Furthermore, the majority of cross-border payments in Africa are processed offshore, primarily in the U.S. or Europe, where the continent's financial system continues to be heavily dependent on a quasi-colonial payment framework. The expenditures and processing delays associated with this ineffective system are significant and frequently measured in weeks.
Mobile money has enabled customers to make purchases and pay bills via SMS texting without the need for a smartphone or data. Africa saw a 39% increase in mobile money transactions in 2021, totaling over $700 billion. However, with only 2% of the 2,000 payment networks on the continent being able to connect with one another, even mobile money providers face major difficulties.
In order to send money for the unbanked, traditional money transfer businesses like Western Union and MoneyGram have created vast physical networks. However, these services have high costs (up to 18%). Bitcoin and blockchain technology can present a game-changing substitute.
With the use of cryptocurrencies like Bitcoin, people may send digital payments to one another directly (Peer-to-peer transactions) without using credit or paying several settlement fees, eliminating the need for middlemen.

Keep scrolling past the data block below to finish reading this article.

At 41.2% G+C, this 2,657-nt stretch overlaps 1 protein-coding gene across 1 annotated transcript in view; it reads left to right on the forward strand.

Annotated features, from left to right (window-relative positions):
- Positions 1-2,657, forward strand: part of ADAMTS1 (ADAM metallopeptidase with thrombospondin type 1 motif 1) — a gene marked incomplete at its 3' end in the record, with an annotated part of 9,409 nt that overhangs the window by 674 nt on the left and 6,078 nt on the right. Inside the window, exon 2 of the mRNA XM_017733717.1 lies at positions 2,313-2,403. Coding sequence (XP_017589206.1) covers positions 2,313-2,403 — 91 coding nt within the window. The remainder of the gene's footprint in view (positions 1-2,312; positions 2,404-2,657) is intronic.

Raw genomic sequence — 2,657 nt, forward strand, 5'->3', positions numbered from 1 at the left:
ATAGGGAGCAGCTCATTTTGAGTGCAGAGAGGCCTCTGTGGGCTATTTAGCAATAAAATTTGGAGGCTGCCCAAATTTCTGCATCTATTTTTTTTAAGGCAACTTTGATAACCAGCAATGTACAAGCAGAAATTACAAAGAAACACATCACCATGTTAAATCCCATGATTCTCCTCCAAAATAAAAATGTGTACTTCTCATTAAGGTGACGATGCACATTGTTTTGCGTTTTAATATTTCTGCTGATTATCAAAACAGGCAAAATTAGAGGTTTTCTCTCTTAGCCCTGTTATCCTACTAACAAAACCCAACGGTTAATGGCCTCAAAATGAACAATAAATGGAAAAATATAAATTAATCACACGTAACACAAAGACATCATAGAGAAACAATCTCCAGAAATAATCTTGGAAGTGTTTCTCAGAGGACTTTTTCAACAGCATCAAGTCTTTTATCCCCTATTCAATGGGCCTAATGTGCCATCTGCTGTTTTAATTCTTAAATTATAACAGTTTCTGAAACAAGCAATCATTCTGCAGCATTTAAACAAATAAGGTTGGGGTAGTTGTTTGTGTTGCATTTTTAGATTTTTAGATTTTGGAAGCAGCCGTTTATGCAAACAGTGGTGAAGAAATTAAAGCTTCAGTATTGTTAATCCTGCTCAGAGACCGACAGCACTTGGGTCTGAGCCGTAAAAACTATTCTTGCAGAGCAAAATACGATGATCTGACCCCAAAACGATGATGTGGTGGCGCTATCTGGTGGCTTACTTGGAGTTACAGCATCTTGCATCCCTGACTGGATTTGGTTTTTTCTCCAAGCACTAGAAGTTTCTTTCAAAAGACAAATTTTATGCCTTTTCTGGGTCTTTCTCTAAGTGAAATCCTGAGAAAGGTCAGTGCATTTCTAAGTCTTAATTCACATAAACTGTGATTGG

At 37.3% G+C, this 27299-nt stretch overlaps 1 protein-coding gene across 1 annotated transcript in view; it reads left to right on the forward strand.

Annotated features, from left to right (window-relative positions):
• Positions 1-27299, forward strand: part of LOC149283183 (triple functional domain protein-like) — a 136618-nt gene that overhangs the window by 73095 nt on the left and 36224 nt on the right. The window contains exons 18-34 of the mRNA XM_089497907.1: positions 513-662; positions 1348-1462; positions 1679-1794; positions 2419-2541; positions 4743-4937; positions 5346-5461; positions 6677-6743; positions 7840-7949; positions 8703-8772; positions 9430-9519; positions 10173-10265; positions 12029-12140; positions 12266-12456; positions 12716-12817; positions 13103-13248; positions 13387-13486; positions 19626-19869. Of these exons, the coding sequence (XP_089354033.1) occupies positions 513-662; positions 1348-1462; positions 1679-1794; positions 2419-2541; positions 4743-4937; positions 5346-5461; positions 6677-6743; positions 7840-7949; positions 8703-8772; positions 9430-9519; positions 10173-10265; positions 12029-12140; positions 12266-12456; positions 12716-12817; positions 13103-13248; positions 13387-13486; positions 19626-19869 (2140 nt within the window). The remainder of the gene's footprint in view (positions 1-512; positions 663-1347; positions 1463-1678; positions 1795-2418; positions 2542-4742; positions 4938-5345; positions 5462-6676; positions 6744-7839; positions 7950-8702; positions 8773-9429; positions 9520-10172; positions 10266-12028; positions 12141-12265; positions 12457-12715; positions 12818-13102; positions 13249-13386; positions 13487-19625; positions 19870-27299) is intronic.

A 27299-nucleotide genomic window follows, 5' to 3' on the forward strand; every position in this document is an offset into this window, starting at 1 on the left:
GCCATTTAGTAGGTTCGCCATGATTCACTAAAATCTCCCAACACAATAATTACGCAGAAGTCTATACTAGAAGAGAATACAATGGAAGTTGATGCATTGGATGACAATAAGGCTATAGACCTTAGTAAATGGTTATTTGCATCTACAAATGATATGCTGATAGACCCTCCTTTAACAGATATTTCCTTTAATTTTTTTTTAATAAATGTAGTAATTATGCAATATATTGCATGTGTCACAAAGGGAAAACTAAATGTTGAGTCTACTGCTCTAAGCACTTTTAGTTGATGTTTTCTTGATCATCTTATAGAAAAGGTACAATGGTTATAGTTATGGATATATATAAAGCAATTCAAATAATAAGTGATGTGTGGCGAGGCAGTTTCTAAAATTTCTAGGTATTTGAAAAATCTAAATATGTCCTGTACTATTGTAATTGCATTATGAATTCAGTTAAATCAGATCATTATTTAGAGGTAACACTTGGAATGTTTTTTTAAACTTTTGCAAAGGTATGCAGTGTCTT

The Human Rights Foundation's Chief Strategy Officer, Alex Gladstein, expressed it this way:
"It's literally like sending a piece of gold or a $20 bill instantly somewhere else."
Finding stability in bitcoin
As cryptocurrencies become more widely used in Africa, they might offer a special remedy for many of the continent's financial problems. For instance, Zimbabwe and other hyperinflationary nations may find stability in Bitcoin's fixed supply since it might serve as insurance against their collapsing national currencies.
Additionally, it is possible to use blockchain technology to improve transparency and fight corruption in governmental and financial institutions. Among other things, supply chain management, property registration, and safe, impenetrable voting systems can all be made possible via smart contracts and decentralized applications (dApps). Such programs might also support the development of democracy and a more equitable distribution of resources.
Conclusion: the financial inclusion of hundreds of millions of African is around the corner
The crippled African banking system has the potential to be transformed by Bitcoin and blockchain technology, enabling financial inclusion for hundreds of millions of Africans. Cryptocurrencies have the potential to drastically better the lives of countless Africans by providing a quicker, less expensive, and more transparent alternative to conventional banking and financial services. The inherent decentralization and openness of blockchain technology may also help open the door for democratic reforms, which would ultimately strengthen the continent's resilience and prosperity.
It is critical for governments, companies, and individuals to embrace these innovations and explore their possibilities as we see the emergence of cryptocurrencies and blockchain technology across Africa. The prospect of a financial system that is more inclusive, transparent, and democratic makes the uncertain road ahead well worth it. Therefore, let's fasten our seatbelts and watch as Africa gets ready to fly into a better, more connected future.